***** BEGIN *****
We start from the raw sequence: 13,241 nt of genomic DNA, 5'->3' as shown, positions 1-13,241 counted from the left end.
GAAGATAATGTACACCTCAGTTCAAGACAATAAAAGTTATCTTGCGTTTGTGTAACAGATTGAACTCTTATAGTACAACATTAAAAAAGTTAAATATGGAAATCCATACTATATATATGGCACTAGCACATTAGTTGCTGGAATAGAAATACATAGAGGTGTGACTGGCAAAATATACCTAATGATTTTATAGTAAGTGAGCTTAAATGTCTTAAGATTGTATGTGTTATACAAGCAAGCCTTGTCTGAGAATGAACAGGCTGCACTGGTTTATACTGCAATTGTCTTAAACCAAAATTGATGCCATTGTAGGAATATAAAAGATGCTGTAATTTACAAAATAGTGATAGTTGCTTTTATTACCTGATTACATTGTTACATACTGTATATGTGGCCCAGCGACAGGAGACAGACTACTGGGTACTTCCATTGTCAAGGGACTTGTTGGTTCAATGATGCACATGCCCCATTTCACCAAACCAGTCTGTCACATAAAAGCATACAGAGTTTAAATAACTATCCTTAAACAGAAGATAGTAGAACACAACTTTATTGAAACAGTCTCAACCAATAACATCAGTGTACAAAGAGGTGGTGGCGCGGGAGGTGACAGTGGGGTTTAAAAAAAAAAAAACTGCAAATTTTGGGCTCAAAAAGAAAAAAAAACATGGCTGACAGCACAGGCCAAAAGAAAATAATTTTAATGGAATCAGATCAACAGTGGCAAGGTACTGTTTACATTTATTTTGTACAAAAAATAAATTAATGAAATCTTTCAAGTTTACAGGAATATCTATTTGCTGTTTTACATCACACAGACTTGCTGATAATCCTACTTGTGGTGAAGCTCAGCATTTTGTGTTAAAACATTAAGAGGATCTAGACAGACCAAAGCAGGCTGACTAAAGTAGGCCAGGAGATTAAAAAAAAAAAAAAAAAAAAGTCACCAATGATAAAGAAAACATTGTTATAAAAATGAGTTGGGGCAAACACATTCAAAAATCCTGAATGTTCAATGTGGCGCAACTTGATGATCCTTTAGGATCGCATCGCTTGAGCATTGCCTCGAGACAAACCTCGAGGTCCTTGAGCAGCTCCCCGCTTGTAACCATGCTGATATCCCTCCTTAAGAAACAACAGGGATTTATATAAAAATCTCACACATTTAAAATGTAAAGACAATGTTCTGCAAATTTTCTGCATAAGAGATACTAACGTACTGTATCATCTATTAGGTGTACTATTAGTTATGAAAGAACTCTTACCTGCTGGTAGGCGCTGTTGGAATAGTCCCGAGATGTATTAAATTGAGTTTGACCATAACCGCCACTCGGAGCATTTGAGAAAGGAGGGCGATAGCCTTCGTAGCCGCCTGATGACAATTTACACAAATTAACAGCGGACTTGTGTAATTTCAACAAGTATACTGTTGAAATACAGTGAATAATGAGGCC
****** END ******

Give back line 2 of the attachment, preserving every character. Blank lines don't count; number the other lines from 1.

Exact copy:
GAAGATAATGTACACCTCAGTTCAAGACAATAAAAGTTATCTTGCGTTTGTGTAACAGATTGAACTCTTATAGTACAACATTAAAAAAGTTAAATATGGAAATCCATACTATATATATGGCACTAGCACATTAGTTGCTGGAATAGAAATACATAGAGGTGTGACTGGCAAAATATACCTAATGATTTTATAGTAAGTGAGCTTAAATGTCTTAAGATTGTATGTGTTATACAAGCAAGCCTTGTCTGAGAATGAACAGGCTGCACTGGTTTATACTGCAATTGTCTTAAACCAAAATTGATGCCATTGTAGGAATATAAAAGATGCTGTAATTTACAAAATAGTGATAGTTGCTTTTATTACCTGATTACATTGTTACATACTGTATATGTGGCCCAGCGACAGGAGACAGACTACTGGGTACTTCCATTGTCAAGGGACTTGTTGGTTCAATGATGCACATGCCCCATTTCACCAAACCAGTCTGTCACATAAAAGCATACAGAGTTTAAATAACTATCCTTAAACAGAAGATAGTAGAACACAACTTTATTGAAACAGTCTCAACCAATAACATCAGTGTACAAAGAGGTGGTGGCGCGGGAGGTGACAGTGGGGTTTAAAAAAAAAAAAACTGCAAATTTTGGGCTCAAAAAGAAAAAAAAACATGGCTGACAGCACAGGCCAAAAGAAAATAATTTTAATGGAATCAGATCAACAGTGGCAAGGTACTGTTTACATTTATTTTGTACAAAAAATAAATTAATGAAATCTTTCAAGTTTACAGGAATATCTATTTGCTGTTTTACATCACACAGACTTGCTGATAATCCTACTTGTGGTGAAGCTCAGCATTTTGTGTTAAAACATTAAGAGGATCTAGACAGACCAAAGCAGGCTGACTAAAGTAGGCCAGGAGATTAAAAAAAAAAAAAAAAAAAAGTCACCAATGATAAAGAAAACATTGTTATAAAAATGAGTTGGGGCAAACACATTCAAAAATCCTGAATGTTCAATGTGGCGCAACTTGATGATCCTTTAGGATCGCATCGCTTGAGCATTGCCTCGAGACAAACCTCGAGGTCCTTGAGCAGCTCCCCGCTTGTAACCATGCTGATATCCCTCCTTAAGAAACAACAGGGATTTATATAAAAATCTCACACATTTAAAATGTAAAGACAATGTTCTGCAAATTTTCTGCATAAGAGATACTAACGTACTGTATCATCTATTAGGTGTACTATTAGTTATGAAAGAACTCTTACCTGCTGGTAGGCGCTGTTGGAATAGTCCCGAGATGTATTAAATTGAGTTTGACCATAACCGCCACTCGGAGCATTTGAGAAAGGAGGGCGATAGCCTTCGTAGCCGCCTGATGACAATTTACACAAATTAACAGCGGACTTGTGTAATTTCAACAAGTATACTGTTGAAATACAGTGAATAATGAGGCC